A photoshoot has a glamorous ring to it, but involves rather mundane planning and logistics, in particular chasing samples around the world to make sure they arrive on time. However it does have its exciting elements – pulling together the long-planned outfits and creating a story around the collection, we finally see those initial concepts coming to life.

The day arrives and with it, the hope it will be dry, we don’t mind if it is cloudy (better for the photographer) or windy but horizontal rain, so often found in Donegal creates a problem. We have managed over the years to combat all weathers – from snow, to gales and torrential rain. This year we chose Murvagh to shoot – a long sandy beach banked with Maran grass and dunes. Perfect for this year’s theme – a Sea Safari.

We have a brilliant team – Alex our photographer who we have used for the last few years – he has the ability to give Magee, a brand steeped in heritage, a cool and contemporary edge. We pull video into the day as well – a vital medium for the digital age we live in, Ciaran quietly works around Alex and brings the day to life with his engaging behind the scenes and collection videos. Add makeup, hair, models and our own patient, hardworking and enthusiastic team.

This season for men’s we are using Roelof, a fun and classically good looking South African model who we shot a few seasons ago. (The key is ensuring our models work with our brand profile and fit our clothes – we have had a few disasters over the years, with wooden models and those that simply do not fit our garments, despite their profile size and reassurance from the agency…)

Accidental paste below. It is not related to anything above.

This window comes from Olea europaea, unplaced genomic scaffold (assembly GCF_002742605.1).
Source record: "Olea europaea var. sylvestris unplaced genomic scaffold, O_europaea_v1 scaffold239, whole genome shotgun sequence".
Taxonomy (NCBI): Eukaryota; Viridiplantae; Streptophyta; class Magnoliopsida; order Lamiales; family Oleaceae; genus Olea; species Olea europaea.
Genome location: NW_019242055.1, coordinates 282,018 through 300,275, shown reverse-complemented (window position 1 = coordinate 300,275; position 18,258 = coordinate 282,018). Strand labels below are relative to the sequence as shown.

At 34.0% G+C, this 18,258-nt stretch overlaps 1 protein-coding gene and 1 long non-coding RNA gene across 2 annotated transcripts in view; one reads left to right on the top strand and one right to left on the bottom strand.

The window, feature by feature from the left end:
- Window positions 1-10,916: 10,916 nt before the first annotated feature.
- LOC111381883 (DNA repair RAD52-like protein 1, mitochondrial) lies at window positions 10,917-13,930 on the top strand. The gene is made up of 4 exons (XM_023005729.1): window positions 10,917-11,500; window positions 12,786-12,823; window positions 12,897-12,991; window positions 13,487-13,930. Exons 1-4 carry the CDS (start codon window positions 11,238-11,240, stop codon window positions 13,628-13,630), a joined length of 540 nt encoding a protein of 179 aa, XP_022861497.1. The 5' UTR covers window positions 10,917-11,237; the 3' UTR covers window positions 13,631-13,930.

The day usually starts with makeup and hair around 0700. By the time Roelof arrives we are ready to shoot the first shot at about 0900. This year we started with our capsule collection of casual lux – a contemporary, branded range of Irish Linen shirts, pants, sweats, polos and tees – a very new look for us! We try to get the bulk of the shots in before lunchtime – about 1400 and tend to work through about 12 – 14 shots a day, with casual clothing it is easy, but suits create require more tweaking to ensure they look sharp.

My aim is to ensure the shots look great but also that the day is relaxed and fun. If everyone is happy the shots and videos are so much better. The results below speak for themselves, a sneak preview into our SS20 collection – launching January 2020.

An Irish Linen suit designed and woven by us styled with an Irish Linen grandfather shirt. Suit available from February 2020

Magee 1866 Men's collection SS19 featuring a Donegal silk & cotton blazer.
Atlantic Adventure SS19 – Men

This timeless nautical theme inspired by summer escapes has been given an sophisticated update for SS19.
Whilst texture is still present through the melange yarns and geometric weaves, the fabrics are sleeker and silhouettes are slimmer and more structured. The colours and fabric designs are more defined, reflecting the force of the ocean and the vividness created by the summer sun.
Key colours include turquoise, true raspberry, ice-cream white, pewter, ocean blue, air-force and deep navy, with a pop of chartreuse found within casual pieces.
The hero pieces include Donegal silk cotton blazers, graphic herringbone knits, geometric and bold pattern printed shirts; a modern, water-resistant quilted jacket and a reversible mac.